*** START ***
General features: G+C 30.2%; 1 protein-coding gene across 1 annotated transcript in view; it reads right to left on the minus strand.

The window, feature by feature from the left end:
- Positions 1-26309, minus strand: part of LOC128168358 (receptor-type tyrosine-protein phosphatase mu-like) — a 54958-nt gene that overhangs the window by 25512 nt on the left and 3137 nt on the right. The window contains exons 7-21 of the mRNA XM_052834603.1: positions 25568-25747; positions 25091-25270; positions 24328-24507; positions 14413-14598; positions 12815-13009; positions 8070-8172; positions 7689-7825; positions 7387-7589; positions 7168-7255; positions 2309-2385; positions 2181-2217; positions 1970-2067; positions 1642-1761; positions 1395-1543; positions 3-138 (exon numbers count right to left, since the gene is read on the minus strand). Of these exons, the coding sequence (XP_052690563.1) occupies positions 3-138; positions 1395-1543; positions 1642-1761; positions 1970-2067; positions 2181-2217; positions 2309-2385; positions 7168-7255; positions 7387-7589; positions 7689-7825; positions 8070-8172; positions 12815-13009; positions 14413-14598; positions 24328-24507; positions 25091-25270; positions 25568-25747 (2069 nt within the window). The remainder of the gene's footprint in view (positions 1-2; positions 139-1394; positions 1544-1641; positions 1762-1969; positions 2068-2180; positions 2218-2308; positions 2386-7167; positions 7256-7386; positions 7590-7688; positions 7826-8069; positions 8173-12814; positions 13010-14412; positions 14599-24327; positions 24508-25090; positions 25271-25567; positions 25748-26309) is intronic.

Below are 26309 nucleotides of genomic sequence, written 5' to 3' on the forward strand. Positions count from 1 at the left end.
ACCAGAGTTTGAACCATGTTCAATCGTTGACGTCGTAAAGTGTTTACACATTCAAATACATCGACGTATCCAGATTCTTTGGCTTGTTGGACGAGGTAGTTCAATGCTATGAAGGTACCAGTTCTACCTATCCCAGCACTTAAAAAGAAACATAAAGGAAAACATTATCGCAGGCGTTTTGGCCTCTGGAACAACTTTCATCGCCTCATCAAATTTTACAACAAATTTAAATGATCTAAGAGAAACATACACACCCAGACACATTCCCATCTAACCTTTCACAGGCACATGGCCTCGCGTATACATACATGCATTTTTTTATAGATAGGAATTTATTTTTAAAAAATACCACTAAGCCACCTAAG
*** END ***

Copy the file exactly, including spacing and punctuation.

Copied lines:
General features: G+C 30.2%; 1 protein-coding gene across 1 annotated transcript in view; it reads right to left on the minus strand.

The window, feature by feature from the left end:
- Positions 1-26309, minus strand: part of LOC128168358 (receptor-type tyrosine-protein phosphatase mu-like) — a 54958-nt gene that overhangs the window by 25512 nt on the left and 3137 nt on the right. The window contains exons 7-21 of the mRNA XM_052834603.1: positions 25568-25747; positions 25091-25270; positions 24328-24507; positions 14413-14598; positions 12815-13009; positions 8070-8172; positions 7689-7825; positions 7387-7589; positions 7168-7255; positions 2309-2385; positions 2181-2217; positions 1970-2067; positions 1642-1761; positions 1395-1543; positions 3-138 (exon numbers count right to left, since the gene is read on the minus strand). Of these exons, the coding sequence (XP_052690563.1) occupies positions 3-138; positions 1395-1543; positions 1642-1761; positions 1970-2067; positions 2181-2217; positions 2309-2385; positions 7168-7255; positions 7387-7589; positions 7689-7825; positions 8070-8172; positions 12815-13009; positions 14413-14598; positions 24328-24507; positions 25091-25270; positions 25568-25747 (2069 nt within the window). The remainder of the gene's footprint in view (positions 1-2; positions 139-1394; positions 1544-1641; positions 1762-1969; positions 2068-2180; positions 2218-2308; positions 2386-7167; positions 7256-7386; positions 7590-7688; positions 7826-8069; positions 8173-12814; positions 13010-14412; positions 14599-24327; positions 24508-25090; positions 25271-25567; positions 25748-26309) is intronic.

Below are 26309 nucleotides of genomic sequence, written 5' to 3' on the forward strand. Positions count from 1 at the left end.
ACCAGAGTTTGAACCATGTTCAATCGTTGACGTCGTAAAGTGTTTACACATTCAAATACATCGACGTATCCAGATTCTTTGGCTTGTTGGACGAGGTAGTTCAATGCTATGAAGGTACCAGTTCTACCTATCCCAGCACTTAAAAAGAAACATAAAGGAAAACATTATCGCAGGCGTTTTGGCCTCTGGAACAACTTTCATCGCCTCATCAAATTTTACAACAAATTTAAATGATCTAAGAGAAACATACACACCCAGACACATTCCCATCTAACCTTTCACAGGCACATGGCCTCGCGTATACATACATGCATTTTTTTATAGATAGGAATTTATTTTTAAAAAATACCACTAAGCCACCTAAG